As the accident involved in the present case happened in Massachusetts, the law of that State governs as far as the substantive elements necessary to a recovery are concerned. By that law, in absence of a claim of wanton or reckless misconduct, a guest in an automobile can recover for injuries due to its operation only upon proof that the operator was guilty of gross negligence. Upon the facts, held that the jury might have reasonably reached the conclusion that the defendant was guilty of gross negligence within the meaning of the rule established in Massachusetts. Assumption of risk must be specially pleaded; and that being a rule of procedure it applies to this action despite the fact that the accident happened in Massachusetts.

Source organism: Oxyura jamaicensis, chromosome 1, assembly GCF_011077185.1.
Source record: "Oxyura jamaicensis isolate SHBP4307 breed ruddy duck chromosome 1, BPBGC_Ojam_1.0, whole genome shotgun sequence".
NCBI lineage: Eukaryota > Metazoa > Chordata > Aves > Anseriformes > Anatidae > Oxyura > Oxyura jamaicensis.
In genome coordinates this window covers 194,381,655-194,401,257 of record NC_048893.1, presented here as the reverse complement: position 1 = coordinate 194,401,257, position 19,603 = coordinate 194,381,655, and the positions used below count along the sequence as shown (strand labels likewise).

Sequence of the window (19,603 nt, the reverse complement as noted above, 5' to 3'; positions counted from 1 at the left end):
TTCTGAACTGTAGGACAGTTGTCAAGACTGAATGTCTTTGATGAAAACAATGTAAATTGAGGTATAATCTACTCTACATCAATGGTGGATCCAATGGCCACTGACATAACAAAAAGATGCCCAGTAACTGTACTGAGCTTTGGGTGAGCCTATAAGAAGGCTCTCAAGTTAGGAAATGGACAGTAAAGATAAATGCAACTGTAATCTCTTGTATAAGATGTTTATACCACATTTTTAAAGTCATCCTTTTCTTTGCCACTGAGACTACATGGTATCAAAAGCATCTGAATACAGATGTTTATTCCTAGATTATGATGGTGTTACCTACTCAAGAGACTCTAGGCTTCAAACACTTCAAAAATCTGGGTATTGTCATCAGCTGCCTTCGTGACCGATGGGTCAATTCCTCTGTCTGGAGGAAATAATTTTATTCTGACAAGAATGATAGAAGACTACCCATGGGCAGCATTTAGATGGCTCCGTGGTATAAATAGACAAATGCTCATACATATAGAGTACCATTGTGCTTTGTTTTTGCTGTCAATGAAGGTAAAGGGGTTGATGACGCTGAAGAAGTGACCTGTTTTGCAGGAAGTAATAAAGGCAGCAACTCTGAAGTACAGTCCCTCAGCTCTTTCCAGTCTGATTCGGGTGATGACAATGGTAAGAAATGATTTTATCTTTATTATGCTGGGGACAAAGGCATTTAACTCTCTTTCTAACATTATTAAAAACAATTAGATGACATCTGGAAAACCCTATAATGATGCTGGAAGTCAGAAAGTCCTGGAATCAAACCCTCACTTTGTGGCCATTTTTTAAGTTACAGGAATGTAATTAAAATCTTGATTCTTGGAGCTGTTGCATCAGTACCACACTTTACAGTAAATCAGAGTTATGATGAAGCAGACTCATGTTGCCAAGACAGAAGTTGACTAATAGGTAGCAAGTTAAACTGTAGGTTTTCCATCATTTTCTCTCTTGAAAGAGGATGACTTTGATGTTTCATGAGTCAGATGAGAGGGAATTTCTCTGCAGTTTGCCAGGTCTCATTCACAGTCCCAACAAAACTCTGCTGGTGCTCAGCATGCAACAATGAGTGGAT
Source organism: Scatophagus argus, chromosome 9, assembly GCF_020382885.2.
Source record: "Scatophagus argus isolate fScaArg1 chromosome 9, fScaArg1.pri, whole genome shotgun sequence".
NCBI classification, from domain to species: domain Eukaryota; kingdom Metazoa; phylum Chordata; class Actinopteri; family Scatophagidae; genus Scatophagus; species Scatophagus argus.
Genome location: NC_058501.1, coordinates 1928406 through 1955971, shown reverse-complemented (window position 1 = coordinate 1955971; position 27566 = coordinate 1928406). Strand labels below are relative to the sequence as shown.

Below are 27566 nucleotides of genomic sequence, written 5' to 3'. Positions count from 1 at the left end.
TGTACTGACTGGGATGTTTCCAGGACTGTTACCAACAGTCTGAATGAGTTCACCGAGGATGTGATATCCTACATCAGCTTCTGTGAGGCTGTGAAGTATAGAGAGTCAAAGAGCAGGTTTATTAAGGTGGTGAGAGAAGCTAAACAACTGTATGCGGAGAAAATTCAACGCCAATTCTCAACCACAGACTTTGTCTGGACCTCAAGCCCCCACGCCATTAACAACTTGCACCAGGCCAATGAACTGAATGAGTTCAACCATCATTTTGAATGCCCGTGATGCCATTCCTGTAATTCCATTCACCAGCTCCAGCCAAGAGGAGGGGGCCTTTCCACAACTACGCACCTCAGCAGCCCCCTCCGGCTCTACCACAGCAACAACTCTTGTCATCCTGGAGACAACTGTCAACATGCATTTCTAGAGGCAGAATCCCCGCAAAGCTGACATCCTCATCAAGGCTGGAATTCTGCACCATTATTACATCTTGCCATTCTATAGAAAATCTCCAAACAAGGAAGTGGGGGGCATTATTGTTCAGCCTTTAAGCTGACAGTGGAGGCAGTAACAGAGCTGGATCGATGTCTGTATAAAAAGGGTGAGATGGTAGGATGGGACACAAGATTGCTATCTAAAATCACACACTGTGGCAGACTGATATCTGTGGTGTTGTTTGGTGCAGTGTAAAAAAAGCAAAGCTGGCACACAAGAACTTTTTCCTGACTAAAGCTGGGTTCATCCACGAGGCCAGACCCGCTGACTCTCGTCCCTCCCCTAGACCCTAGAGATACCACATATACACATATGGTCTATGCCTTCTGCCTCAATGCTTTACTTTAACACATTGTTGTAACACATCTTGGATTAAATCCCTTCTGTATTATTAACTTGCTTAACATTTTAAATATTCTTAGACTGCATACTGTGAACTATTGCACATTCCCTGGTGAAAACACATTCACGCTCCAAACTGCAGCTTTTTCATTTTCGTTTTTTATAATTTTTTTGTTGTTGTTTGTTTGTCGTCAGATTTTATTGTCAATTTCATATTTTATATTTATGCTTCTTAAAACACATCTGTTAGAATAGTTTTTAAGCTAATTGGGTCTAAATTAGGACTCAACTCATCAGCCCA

Argued March 10th, 1933
Decided April 18th, 1933.
ACTION to recover damages for personal injuries, alleged to have been caused by the gross negligence and wantonness of the defendant, brought to the Superior Court in Hartford County and tried to the jury before Peasley, J.; verdict and judgment for the plaintiff and appeal by the defendant. No error.
M. Joseph Blumenfeld, for the appellant (defendant).
Edward S. Pomeranz, with whom, on the brief, were S. Polk Waskowitz and George Miske, for the appellee (plaintiff).